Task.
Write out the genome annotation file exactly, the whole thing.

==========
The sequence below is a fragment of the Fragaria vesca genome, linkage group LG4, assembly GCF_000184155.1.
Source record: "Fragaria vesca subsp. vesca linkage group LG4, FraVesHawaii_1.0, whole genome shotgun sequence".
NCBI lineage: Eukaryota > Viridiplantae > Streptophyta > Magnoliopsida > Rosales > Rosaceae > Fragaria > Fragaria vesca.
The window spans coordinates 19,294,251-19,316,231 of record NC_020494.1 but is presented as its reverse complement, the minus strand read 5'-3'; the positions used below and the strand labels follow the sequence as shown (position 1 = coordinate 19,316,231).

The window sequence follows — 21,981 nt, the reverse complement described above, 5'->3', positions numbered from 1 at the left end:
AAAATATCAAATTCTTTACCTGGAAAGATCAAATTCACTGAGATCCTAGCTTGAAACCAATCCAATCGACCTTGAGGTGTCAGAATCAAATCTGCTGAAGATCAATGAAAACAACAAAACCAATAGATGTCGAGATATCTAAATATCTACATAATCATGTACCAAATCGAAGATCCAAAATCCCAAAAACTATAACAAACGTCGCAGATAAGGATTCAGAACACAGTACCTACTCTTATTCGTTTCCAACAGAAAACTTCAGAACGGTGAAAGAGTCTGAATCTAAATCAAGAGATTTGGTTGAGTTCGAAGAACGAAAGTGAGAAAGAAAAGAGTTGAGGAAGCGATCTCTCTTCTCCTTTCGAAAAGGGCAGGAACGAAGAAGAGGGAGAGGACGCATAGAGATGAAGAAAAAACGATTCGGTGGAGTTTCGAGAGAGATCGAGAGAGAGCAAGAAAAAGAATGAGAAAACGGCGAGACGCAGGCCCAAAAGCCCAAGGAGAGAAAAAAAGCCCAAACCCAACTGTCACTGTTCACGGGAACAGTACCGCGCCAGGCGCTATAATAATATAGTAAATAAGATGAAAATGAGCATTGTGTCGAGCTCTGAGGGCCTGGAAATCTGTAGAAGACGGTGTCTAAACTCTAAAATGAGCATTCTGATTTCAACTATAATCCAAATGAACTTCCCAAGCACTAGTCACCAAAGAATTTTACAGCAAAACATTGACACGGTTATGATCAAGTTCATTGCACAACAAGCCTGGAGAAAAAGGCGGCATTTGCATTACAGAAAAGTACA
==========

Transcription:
The sequence below is a fragment of the Fragaria vesca genome, linkage group LG4, assembly GCF_000184155.1.
Source record: "Fragaria vesca subsp. vesca linkage group LG4, FraVesHawaii_1.0, whole genome shotgun sequence".
NCBI lineage: Eukaryota > Viridiplantae > Streptophyta > Magnoliopsida > Rosales > Rosaceae > Fragaria > Fragaria vesca.
The window spans coordinates 19,294,251-19,316,231 of record NC_020494.1 but is presented as its reverse complement, the minus strand read 5'-3'; the positions used below and the strand labels follow the sequence as shown (position 1 = coordinate 19,316,231).

The window sequence follows — 21,981 nt, the reverse complement described above, 5'->3', positions numbered from 1 at the left end:
AAAATATCAAATTCTTTACCTGGAAAGATCAAATTCACTGAGATCCTAGCTTGAAACCAATCCAATCGACCTTGAGGTGTCAGAATCAAATCTGCTGAAGATCAATGAAAACAACAAAACCAATAGATGTCGAGATATCTAAATATCTACATAATCATGTACCAAATCGAAGATCCAAAATCCCAAAAACTATAACAAACGTCGCAGATAAGGATTCAGAACACAGTACCTACTCTTATTCGTTTCCAACAGAAAACTTCAGAACGGTGAAAGAGTCTGAATCTAAATCAAGAGATTTGGTTGAGTTCGAAGAACGAAAGTGAGAAAGAAAAGAGTTGAGGAAGCGATCTCTCTTCTCCTTTCGAAAAGGGCAGGAACGAAGAAGAGGGAGAGGACGCATAGAGATGAAGAAAAAACGATTCGGTGGAGTTTCGAGAGAGATCGAGAGAGAGCAAGAAAAAGAATGAGAAAACGGCGAGACGCAGGCCCAAAAGCCCAAGGAGAGAAAAAAAGCCCAAACCCAACTGTCACTGTTCACGGGAACAGTACCGCGCCAGGCGCTATAATAATATAGTAAATAAGATGAAAATGAGCATTGTGTCGAGCTCTGAGGGCCTGGAAATCTGTAGAAGACGGTGTCTAAACTCTAAAATGAGCATTCTGATTTCAACTATAATCCAAATGAACTTCCCAAGCACTAGTCACCAAAGAATTTTACAGCAAAACATTGACACGGTTATGATCAAGTTCATTGCACAACAAGCCTGGAGAAAAAGGCGGCATTTGCATTACAGAAAAGTACA